He et al. (2016) Kaiming He, Xiangyu Zhang, Shaoqing Ren, and Jian Sun. Deep residual learning for image recognition. In CVPR, 2016.
 Hinton et al. (2012) Geoffrey Hinton, Li Deng, Dong Yu, George E Dahl, Abdelrahman Mohamed, Navdeep Jaitly, Andrew Senior, Vincent Vanhoucke, Patrick Nguyen, Tara N Sainath, et al. Deep neural networks for acoustic modeling in speech recognition: The shared views of four research groups. Signal Process., 29(6):82–97, 2012.
 Horn (1951) Alfred Horn. On sentences which are true of direct unions of algebras. J. Symbolic Logic, 16(1):14–21, 1951.
 Hu & De Giacomo (2011) Yuxiao Hu and Giuseppe De Giacomo. Generalized planning: Synthesizing plans that work for multiple environments. In IJCAI, 2011.
 Huang et al. (2017) Gao Huang, Zhuang Liu, Laurens van der Maaten, and Kilian Q Weinberger. Densely connected convolutional networks. In CVPR, 2017.
 Jansen & Watter (2012) Peter A Jansen and Scott Watter. Strong systematicity through sensorimotor conceptual grounding: an unsupervised, developmental approach to connectionist sentence processing. Connect. Sci., 24(1):25–55, 2012.

Jiménez et al. (2019)
Sergio Jiménez, Javier SegoviaAguas, and Anders Jonsson.
A review of generalized planning.
The Knowledge Engineering Review
, 34, 2019.  Kaiser & Sutskever (2016) Łukasz Kaiser and Ilya Sutskever. Neural gpus learn algorithms. In ICLR, 2016.
 Kansky et al. (2017) Ken Kansky, Tom Silver, David A Mély, Mohamed Eldawy, Miguel LázaroGredilla, Xinghua Lou, Nimrod Dorfman, Szymon Sidor, Scott Phoenix, and Dileep George. Schema networks: Zeroshot transfer with a generative causal model of intuitive physics. In ICML, 2017.
 Kersting et al. (2000) Kristian Kersting, Luc De Raedt, and Stefan Kramer. Interpreting bayesian logic programs. In AAAI2000 Workshop on Learning Statistical Models from Relational Data, 2000.
 Kimmig et al. (2012) Angelika Kimmig, Stephen Bach, Matthias Broecheler, Bert Huang, and Lise Getoor. A short introduction to probabilistic soft logic. In NIPS Workshop on Probabilistic Programming: Foundations and Applications, 2012.
 Kingma & Ba (2015) Diederik P Kingma and Jimmy Ba. Adam: A method for stochastic optimization. In ICLR, 2015.
 Kipf & Welling (2017) Thomas N Kipf and Max Welling. Semisupervised classification with graph convolutional networks. In ICLR, 2017.
 Krizhevsky et al. (2012) Alex Krizhevsky, Ilya Sutskever, and Geoffrey E Hinton. Imagenet classification with deep convolutional neural networks. In NIPS, 2012.
 LeCun et al. (1998) Yann LeCun, Léon Bottou, Yoshua Bengio, and Patrick Haffner. Gradientbased learning applied to document recognition. Proc. IEEE, 86(11):2278–2324, 1998.
 Li et al. (2016) Yujia Li, Daniel Tarlow, Marc Brockschmidt, and Richard Zemel. Gated graph sequence neural networks. In ICLR, 2016.
 Lin et al. (2014) Dianhuan Lin, Eyal Dechter, Kevin Ellis, Joshua B Tenenbaum, and Stephen H Muggleton. Bias reformulation for oneshot function induction. In ECAI, 2014.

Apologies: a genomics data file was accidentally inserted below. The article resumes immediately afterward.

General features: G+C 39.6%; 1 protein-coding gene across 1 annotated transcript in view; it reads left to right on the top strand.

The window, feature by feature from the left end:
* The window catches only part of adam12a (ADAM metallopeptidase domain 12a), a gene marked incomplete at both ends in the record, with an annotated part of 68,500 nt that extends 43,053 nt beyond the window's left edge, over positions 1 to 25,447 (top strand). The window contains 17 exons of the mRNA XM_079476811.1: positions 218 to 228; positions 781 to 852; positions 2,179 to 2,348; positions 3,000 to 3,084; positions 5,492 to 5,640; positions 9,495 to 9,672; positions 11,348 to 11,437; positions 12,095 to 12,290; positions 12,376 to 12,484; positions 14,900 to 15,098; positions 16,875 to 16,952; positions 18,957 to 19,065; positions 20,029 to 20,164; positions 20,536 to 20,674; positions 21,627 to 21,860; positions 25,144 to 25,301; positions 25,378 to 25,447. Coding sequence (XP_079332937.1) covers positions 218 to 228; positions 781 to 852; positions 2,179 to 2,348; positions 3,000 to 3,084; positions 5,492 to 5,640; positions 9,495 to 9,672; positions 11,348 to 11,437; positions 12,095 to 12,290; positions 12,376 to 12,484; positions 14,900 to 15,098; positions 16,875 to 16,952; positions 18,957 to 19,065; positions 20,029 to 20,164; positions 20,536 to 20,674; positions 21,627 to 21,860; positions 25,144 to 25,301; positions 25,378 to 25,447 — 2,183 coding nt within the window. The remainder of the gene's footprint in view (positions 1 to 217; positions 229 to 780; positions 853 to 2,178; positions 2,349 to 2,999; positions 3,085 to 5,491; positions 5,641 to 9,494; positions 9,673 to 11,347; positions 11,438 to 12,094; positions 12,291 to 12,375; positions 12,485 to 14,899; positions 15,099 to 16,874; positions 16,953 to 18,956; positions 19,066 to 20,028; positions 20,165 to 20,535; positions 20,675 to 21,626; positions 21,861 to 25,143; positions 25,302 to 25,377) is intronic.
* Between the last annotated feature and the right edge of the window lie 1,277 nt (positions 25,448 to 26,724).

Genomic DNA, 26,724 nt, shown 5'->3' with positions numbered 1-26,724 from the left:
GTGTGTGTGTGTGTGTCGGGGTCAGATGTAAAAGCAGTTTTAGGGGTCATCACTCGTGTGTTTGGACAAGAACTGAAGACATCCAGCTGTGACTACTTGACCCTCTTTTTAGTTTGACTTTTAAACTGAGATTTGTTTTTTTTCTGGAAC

Lippi & Frasconi (2009) Marco Lippi and Paolo Frasconi. Prediction of protein residue contacts by markov logic networks with groundingspecific weights. Bioinformatics, 25(18):2326–2333, 2009.
 Maier & Warren (1988) David Maier and David S. Warren. Computing with Logic: Logic Programming with Prolog. BenjaminCummings Publishing Co., Inc., Redwood City, CA, USA, 1988.
 Manhaeve et al. (2018) Robin Manhaeve, Sebastijan Dumancic, Angelika Kimmig, Thomas Demeester, and Luc De Raedt. Deepproblog: Neural probabilistic logic programming. In NeurIPS, 2018.
 Mascharka et al. (2018) David Mascharka, Philip Tran, Ryan Soklaski, and Arjun Majumdar. Transparency by design: Closing the gap between performance and interpretability in visual reasoning. In CVPR, 2018.
 Mnih et al. (2015) Volodymyr Mnih, Koray Kavukcuoglu, David Silver, Andrei A. Rusu, Joel Veness, Marc G. Bellemare, Alex Graves, Martin Riedmiller, Andreas K. Fidjeland, Georg Ostrovski, Stig Petersen, Charles Beattie, Amir Sadik, Ioannis Antonoglou, Helen King, Dharshan Kumaran, Daan Wierstra, Shane Legg, and Demis Hassabis. Humanlevel control through deep reinforcement learning. Nature, 518(7540):529–533, 02 2015.
 Mnih et al. (2016) Volodymyr Mnih, Adria Puigdomenech Badia, Mehdi Mirza, Alex Graves, Timothy Lillicrap, Tim Harley, David Silver, and Koray Kavukcuoglu. Asynchronous methods for deep reinforcement learning. In ICML, 2016.
 Muggleton (1991) Stephen Muggleton. Inductive logic programming. New Gener. Comput., 8(4):295–318, 1991.
 Muggleton (1996) Stephen Muggleton. Stochastic logic programs. Advances in Inductive Logic Programming, 32:254–264, 1996.
 Neelakantan et al. (2016) Arvind Neelakantan, Quoc V Le, and Ilya Sutskever. Neural programmer: Inducing latent programs with gradient descent. In ICLR, 2016.

Nilsson (1982)
Nils J Nilsson.
Principles of Artificial Intelligence
. Springer Science & Business Media, 1982.  Parisotto et al. (2017) Emilio Parisotto, Abdelrahman Mohamed, Rishabh Singh, Lihong Li, Dengyong Zhou, and Pushmeet Kohli. Neurosymbolic program synthesis. In ICLR, 2017.
 Pasula et al. (2007) Hanna M Pasula, Luke S Zettlemoyer, and Leslie Pack Kaelbling. Learning symbolic models of stochastic domains. JAIR, 29:309–352, 2007.
 Reed & De Freitas (2016) Scott Reed and Nando De Freitas. Neural programmerinterpreters. In ICLR, 2016.
 Richardson & Domingos (2006) Matthew Richardson and Pedro Domingos. Markov logic networks. Mach. Learn., 62(12):107–136, 2006.